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It's Time To Unwrap The Colorado Capitol Dome

Chelsea Nesvig
Creative Commons/Flickr
Shot of Capitol building taken May 2, 2010, before restoration began

Just as the sun began to rise Thursday morning, workers started removing the top portion of the scrim – the white, weatherproof protective wrap that’s completely covered the Capitol dome since May.

Restoration became necessary after years of Colorado’s intense freeze-thaw cycle caused the exterior cast-iron surfaces of the dome to deteriorate. Officials closed the outside observation deck to visitors in 2006 after a large piece of the structure fell off. Nobody was injured.

In 2010 the state legislature passed a package of bills to fund the $17 million project, with scaffolding first going up in early 2012.

"Since 2012, we’ve slowly climbed the dome with that scaffolding and pulled off and restored and repaired a hundred years’ worth of weather and water damage that has occurred to all that cast iron," says Doug Platt with the Department of Personnel and Administration.

The work includes re-gilding the dome with 65 ounces of state-mined gold, maintaining a tradition that began in 1908 when Colorado miners donated the original gold used. During the process architects uncovered artwork dating back to 1894 on the walls of the Senate chamber.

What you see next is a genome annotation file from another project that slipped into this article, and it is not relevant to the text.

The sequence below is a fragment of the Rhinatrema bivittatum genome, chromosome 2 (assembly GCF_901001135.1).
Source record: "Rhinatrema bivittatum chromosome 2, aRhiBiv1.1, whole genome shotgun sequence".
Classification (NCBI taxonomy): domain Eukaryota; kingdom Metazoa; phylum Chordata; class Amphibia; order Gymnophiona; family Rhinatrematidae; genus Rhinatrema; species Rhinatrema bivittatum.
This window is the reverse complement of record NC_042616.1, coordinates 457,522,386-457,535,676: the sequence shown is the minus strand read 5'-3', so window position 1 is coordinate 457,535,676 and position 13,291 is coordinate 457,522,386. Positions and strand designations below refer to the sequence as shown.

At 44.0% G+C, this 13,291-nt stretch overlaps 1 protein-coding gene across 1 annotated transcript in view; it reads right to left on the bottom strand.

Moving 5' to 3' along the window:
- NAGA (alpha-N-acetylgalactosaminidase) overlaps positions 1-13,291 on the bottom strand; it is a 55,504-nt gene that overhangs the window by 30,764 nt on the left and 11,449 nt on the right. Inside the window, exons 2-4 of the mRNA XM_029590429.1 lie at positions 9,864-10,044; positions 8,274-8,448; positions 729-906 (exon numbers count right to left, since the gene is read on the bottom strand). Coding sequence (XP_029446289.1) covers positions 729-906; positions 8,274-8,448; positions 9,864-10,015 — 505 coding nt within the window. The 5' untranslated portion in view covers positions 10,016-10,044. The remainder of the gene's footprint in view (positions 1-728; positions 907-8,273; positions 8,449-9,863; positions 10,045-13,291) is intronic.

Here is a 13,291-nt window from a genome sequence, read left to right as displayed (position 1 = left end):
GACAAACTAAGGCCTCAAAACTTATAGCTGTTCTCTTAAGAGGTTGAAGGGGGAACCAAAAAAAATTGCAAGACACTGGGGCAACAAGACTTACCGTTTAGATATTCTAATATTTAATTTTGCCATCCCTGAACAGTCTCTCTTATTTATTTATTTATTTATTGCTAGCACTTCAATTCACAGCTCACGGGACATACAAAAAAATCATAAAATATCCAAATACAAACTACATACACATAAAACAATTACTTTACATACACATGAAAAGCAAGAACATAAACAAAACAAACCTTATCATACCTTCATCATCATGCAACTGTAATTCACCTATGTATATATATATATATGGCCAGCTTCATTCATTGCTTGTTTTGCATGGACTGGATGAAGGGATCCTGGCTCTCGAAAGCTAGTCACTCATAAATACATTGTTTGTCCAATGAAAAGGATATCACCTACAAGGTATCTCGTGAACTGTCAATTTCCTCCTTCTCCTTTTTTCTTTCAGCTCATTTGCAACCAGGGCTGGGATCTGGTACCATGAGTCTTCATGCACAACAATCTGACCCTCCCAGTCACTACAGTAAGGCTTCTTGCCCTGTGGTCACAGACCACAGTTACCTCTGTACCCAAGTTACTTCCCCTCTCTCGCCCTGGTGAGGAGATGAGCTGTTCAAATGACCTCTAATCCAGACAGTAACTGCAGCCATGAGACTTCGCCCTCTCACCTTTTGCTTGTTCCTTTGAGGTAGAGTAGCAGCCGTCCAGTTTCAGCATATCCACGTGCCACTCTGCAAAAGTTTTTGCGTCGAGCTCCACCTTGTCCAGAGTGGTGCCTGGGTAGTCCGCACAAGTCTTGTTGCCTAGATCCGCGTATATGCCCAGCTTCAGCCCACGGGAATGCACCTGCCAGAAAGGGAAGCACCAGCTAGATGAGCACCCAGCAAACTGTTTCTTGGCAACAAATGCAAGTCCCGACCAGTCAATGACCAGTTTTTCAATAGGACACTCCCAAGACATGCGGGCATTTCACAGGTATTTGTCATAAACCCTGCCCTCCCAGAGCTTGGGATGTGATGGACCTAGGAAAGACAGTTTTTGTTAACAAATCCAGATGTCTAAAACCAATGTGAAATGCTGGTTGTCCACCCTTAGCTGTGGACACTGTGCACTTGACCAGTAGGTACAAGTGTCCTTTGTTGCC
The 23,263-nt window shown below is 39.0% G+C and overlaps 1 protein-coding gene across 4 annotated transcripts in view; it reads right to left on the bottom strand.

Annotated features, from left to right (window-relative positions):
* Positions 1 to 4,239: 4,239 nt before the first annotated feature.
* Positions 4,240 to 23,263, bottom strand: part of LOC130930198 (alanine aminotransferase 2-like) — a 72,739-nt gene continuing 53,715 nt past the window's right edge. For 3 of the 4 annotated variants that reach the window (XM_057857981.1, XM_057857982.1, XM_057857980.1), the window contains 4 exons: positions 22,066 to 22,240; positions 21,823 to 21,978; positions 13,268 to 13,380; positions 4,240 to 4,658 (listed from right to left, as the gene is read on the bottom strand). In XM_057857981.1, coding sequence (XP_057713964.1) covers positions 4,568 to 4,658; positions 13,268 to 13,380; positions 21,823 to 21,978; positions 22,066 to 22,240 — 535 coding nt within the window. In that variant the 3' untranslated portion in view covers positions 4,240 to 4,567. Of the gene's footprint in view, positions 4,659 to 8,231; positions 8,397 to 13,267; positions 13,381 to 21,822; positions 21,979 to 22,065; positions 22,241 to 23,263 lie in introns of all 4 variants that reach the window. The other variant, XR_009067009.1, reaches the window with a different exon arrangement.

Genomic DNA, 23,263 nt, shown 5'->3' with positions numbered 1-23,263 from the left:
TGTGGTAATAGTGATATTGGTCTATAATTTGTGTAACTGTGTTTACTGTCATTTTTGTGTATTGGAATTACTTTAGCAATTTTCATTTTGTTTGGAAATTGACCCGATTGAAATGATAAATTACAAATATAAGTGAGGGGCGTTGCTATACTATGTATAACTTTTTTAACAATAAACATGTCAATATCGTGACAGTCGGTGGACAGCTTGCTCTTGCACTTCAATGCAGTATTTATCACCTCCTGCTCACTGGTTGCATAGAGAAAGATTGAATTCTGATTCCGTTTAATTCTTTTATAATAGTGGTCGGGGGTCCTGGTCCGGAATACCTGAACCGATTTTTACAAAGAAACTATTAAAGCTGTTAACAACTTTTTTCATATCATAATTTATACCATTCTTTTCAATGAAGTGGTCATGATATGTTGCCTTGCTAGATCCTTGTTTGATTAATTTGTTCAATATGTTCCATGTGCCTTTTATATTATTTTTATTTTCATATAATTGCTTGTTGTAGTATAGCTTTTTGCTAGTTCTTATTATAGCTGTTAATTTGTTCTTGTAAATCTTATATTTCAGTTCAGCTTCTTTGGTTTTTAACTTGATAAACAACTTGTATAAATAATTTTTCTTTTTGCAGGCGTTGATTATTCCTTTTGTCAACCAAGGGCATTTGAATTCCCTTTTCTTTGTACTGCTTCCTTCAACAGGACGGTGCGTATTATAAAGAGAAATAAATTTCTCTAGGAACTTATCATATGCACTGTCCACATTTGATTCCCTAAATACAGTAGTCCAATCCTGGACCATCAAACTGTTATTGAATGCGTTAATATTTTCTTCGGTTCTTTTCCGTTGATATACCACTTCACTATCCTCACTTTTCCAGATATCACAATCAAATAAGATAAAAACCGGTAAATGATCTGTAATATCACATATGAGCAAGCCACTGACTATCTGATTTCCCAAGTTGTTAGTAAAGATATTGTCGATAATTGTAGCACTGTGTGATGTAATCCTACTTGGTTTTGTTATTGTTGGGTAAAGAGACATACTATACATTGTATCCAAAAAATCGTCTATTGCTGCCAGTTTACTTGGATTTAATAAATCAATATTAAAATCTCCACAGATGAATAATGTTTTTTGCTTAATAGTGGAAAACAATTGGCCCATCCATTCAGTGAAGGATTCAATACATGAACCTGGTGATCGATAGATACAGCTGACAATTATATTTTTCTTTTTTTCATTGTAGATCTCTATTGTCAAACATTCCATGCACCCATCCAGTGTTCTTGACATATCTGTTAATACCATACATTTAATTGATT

Credit Colorado Dept of Personnel & Administration
Colorado Dept of Personnel & Administration
A rendering of the Capitol dome exterior restoration

Despite some ''challenging'' weather conditions this fall and winter, Platt says the project is still on time and within budget. It will take a few days to remove the protective scrim, while the scaffolding will come down more slowly as crews finish repairs to the observation deck area.

"There’s still restoration work to do on the exterior, as well as floors and so forth inside the dome," Platt says.

Officials expect the dome to reopen to the public in late summer of 2014.

As the host of KUNC’s new program and podcast In the NoCo, I work closely with our producers and reporters to bring context and diverse perspectives to the important issues of the day. Northern Colorado is such a diverse and growing region, brimming with history, culture, music, education, civic engagement, and amazing outdoor recreation. I love finding the stories and voices that reflect what makes NoCo such an extraordinary place to live.
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